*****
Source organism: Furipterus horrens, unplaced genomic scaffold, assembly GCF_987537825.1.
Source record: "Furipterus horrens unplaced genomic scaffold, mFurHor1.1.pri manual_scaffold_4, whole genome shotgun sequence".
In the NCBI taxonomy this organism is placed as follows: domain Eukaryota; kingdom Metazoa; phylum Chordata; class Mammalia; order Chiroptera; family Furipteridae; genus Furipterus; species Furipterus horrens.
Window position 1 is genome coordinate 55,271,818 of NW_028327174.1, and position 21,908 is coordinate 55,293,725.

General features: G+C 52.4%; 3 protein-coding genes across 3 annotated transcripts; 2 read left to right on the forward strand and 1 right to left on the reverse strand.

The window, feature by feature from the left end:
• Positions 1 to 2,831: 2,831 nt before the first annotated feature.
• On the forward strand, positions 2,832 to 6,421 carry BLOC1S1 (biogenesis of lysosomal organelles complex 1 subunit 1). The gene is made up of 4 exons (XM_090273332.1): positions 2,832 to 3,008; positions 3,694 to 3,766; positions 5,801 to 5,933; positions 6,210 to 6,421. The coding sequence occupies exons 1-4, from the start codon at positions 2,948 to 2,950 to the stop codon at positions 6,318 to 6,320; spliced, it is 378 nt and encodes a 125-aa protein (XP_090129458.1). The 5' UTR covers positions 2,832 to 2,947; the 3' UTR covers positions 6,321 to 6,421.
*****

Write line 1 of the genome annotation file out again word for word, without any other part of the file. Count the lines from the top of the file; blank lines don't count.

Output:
Source organism: Furipterus horrens, unplaced genomic scaffold, assembly GCF_987537825.1.